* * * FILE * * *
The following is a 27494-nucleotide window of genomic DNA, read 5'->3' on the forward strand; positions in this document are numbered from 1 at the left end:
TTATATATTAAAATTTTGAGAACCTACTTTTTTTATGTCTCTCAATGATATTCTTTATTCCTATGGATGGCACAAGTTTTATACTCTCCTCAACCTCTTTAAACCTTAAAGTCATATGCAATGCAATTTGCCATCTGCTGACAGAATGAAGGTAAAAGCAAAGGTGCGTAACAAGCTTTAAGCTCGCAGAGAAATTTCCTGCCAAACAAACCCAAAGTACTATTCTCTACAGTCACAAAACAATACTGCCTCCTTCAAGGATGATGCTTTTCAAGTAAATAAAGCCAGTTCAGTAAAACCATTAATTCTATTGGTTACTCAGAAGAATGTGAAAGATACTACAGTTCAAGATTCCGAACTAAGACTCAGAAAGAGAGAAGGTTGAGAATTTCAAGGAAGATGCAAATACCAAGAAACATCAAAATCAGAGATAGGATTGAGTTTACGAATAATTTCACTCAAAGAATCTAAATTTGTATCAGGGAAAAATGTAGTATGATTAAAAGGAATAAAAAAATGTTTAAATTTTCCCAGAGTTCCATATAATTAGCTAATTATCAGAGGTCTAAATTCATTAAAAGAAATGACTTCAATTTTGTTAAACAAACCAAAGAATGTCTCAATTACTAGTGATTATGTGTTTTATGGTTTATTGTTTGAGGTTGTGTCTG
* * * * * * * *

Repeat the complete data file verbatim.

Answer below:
The following is a 27494-nucleotide window of genomic DNA, read 5'->3' on the forward strand; positions in this document are numbered from 1 at the left end:
TTATATATTAAAATTTTGAGAACCTACTTTTTTTATGTCTCTCAATGATATTCTTTATTCCTATGGATGGCACAAGTTTTATACTCTCCTCAACCTCTTTAAACCTTAAAGTCATATGCAATGCAATTTGCCATCTGCTGACAGAATGAAGGTAAAAGCAAAGGTGCGTAACAAGCTTTAAGCTCGCAGAGAAATTTCCTGCCAAACAAACCCAAAGTACTATTCTCTACAGTCACAAAACAATACTGCCTCCTTCAAGGATGATGCTTTTCAAGTAAATAAAGCCAGTTCAGTAAAACCATTAATTCTATTGGTTACTCAGAAGAATGTGAAAGATACTACAGTTCAAGATTCCGAACTAAGACTCAGAAAGAGAGAAGGTTGAGAATTTCAAGGAAGATGCAAATACCAAGAAACATCAAAATCAGAGATAGGATTGAGTTTACGAATAATTTCACTCAAAGAATCTAAATTTGTATCAGGGAAAAATGTAGTATGATTAAAAGGAATAAAAAAATGTTTAAATTTTCCCAGAGTTCCATATAATTAGCTAATTATCAGAGGTCTAAATTCATTAAAAGAAATGACTTCAATTTTGTTAAACAAACCAAAGAATGTCTCAATTACTAGTGATTATGTGTTTTATGGTTTATTGTTTGAGGTTGTGTCTG